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Power crashes out as teammate wins Indianapolis 500

Australia's Will Power has crashed out and Kiwi polesitter Scott McLaughlin was sixth as their Penske Racing teammate Josef Newgarden stormed to his second consecutive Indianapolis 500 victory in dramatic style.

American Newgarden made a thrilling pass with only two corners remaining to win by 0.34 seconds over Arrow McLaren's Pato O'Ward - the two exchanging the lead repeatedly in the final five laps in one of the most exciting finishes in recent race history.

Newgarden, 33, is the first driver to earn back-to-back wins in the Indy 500 since Helio Castroneves in 2001-02 - earning a $US440,000 bonus for the feat and giving his legendary team owner Penske a record 20th victory in Indycar's most celebrated event.

Newgarden
Josef Newgarden and his team rejoice after his win. (AP PHOTO)

"Just so proud of this team. They crushed it, crushed it," an elated Newgarden said.

Power, the 2018 winner, started from second on the grip alongside three-time Australian Supercars champion McLaughlin with Newgarden in third spot but he crashed out at turn one on the 145th lap of the 200-lap race.

"I feel fine," Power said after being in the IMS medical centre for nearly 30 minutes. "Big hit, but the headrest and the car --- it doesn't feel nice. But it's not like it used to be where you get knocked down, something like that."

It always changes on race day," Power added. "There's a lot of good cars out there. We struggled all day -- we just couldn't get the front to work."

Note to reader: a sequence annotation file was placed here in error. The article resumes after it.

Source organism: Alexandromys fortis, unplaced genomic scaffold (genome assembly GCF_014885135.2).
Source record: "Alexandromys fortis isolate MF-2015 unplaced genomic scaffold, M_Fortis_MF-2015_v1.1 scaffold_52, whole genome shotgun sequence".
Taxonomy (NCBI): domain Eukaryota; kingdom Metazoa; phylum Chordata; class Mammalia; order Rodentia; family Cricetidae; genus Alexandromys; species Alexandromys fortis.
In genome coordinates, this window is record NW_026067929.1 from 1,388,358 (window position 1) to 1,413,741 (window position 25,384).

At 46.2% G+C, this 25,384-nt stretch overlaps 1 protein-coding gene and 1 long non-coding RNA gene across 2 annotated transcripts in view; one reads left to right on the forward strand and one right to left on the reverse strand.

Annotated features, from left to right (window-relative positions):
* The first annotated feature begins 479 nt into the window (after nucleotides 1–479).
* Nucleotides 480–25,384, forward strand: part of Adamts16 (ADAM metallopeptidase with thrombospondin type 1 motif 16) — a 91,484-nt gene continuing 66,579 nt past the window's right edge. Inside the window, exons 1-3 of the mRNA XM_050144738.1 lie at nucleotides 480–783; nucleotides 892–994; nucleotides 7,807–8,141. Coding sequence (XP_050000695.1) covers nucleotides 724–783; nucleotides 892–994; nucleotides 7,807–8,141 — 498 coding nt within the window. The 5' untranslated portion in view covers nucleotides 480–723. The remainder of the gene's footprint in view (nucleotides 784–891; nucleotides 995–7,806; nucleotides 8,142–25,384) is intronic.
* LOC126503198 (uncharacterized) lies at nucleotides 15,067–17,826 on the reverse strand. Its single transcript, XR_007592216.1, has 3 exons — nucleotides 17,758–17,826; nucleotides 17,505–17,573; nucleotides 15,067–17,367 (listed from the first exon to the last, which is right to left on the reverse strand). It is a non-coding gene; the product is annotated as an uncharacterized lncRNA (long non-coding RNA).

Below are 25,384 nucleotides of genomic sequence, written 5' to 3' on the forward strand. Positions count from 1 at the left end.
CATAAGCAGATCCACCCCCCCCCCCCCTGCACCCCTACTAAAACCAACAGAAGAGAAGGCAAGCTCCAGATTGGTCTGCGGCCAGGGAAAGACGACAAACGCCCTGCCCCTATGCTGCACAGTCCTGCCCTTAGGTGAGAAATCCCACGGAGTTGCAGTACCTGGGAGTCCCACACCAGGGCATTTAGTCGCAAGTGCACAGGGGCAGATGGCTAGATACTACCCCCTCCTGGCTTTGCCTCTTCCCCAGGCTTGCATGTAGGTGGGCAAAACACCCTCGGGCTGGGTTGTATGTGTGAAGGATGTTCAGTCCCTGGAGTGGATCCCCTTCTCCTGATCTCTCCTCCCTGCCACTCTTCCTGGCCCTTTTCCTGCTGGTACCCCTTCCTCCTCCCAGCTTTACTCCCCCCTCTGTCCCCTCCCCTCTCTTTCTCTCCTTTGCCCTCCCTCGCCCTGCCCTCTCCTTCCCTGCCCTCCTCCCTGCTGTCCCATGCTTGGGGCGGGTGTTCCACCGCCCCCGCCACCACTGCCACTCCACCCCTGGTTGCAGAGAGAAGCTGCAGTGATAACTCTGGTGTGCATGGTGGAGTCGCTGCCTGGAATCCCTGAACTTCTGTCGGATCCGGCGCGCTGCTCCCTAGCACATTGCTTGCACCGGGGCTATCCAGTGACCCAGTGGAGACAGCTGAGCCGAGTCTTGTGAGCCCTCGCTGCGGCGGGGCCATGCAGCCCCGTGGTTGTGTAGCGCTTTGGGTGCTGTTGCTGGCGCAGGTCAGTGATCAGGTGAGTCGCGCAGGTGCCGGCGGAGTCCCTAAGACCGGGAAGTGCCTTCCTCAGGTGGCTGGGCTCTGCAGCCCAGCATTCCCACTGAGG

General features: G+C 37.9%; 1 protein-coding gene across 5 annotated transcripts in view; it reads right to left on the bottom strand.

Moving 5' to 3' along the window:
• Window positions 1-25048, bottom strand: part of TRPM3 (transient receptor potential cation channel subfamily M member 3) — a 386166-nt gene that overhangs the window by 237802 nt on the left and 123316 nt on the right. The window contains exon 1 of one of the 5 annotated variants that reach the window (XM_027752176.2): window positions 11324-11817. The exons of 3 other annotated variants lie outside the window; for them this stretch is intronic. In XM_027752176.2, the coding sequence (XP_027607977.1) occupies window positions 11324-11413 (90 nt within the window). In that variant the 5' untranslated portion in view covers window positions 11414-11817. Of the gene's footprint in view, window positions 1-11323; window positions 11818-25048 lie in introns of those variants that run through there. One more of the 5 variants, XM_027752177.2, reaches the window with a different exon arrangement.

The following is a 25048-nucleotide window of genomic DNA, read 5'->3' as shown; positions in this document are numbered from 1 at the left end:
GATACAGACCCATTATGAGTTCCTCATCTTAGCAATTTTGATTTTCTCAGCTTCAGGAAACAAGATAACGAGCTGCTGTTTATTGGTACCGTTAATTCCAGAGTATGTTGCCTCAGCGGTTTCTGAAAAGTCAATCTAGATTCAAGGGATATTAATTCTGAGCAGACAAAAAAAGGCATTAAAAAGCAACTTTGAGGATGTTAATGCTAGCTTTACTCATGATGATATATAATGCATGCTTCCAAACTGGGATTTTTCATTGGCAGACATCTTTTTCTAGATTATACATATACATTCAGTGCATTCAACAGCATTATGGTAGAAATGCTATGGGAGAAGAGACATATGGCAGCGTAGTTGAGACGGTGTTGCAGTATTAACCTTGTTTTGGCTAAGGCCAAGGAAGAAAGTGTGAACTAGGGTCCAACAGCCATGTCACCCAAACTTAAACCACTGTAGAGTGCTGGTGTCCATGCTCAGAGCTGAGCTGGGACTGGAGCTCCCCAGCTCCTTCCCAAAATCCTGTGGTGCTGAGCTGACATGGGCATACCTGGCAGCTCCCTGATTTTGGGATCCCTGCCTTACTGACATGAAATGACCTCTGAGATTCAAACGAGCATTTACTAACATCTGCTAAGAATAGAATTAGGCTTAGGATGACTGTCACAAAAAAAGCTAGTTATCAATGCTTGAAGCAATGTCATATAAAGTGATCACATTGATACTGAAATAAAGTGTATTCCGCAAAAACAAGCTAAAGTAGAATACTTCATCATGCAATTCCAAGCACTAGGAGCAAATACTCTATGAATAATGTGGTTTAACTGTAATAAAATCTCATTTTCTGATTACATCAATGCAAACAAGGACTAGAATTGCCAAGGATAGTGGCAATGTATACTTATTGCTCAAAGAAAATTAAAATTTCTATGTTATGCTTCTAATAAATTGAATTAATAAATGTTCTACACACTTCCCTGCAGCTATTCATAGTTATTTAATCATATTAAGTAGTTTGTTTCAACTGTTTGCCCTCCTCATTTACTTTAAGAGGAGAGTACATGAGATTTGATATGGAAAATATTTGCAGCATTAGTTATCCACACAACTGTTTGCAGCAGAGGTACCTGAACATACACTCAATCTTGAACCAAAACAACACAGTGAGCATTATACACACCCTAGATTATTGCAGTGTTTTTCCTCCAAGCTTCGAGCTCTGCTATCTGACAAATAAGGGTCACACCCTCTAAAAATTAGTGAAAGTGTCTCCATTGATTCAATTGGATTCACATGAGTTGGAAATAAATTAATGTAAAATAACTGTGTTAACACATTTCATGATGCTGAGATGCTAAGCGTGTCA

Chip Ganassi Racing's Scott Dixon of New Zealand finished third, with Arrow McLaren's Alexander Rossi and Ganassi's Alex Palou rounding out the top five.

The race started four hours late as rain came through the area and the massive 2.5-mile track had to be dried.

The win was an incredible rebound for Newgarden, who last month had his March season-opening victory disqualified because Team Penske had illegal push-to-pass software on its cars.

Roger Penske, who owns the race team, IndyCar, the Indy 500 and the speedway, suspended four crew members, including Team President Tim Cindric. The Cindric suspension was a massive blow for Newgarden as Cindric is considered the best strategist in the series.

Newgarden was thrilled to have the win and put the push-to-pass scandal behind him.

"Absolutely, they can say what they want, I don't even care anymore," he said.

"It's always a team win. This win epitomises a team victory. I'm thankful for Roger Penske, he stood by me. He's the man. He's a legend."

- with AAP and The AP

with AAP and The AP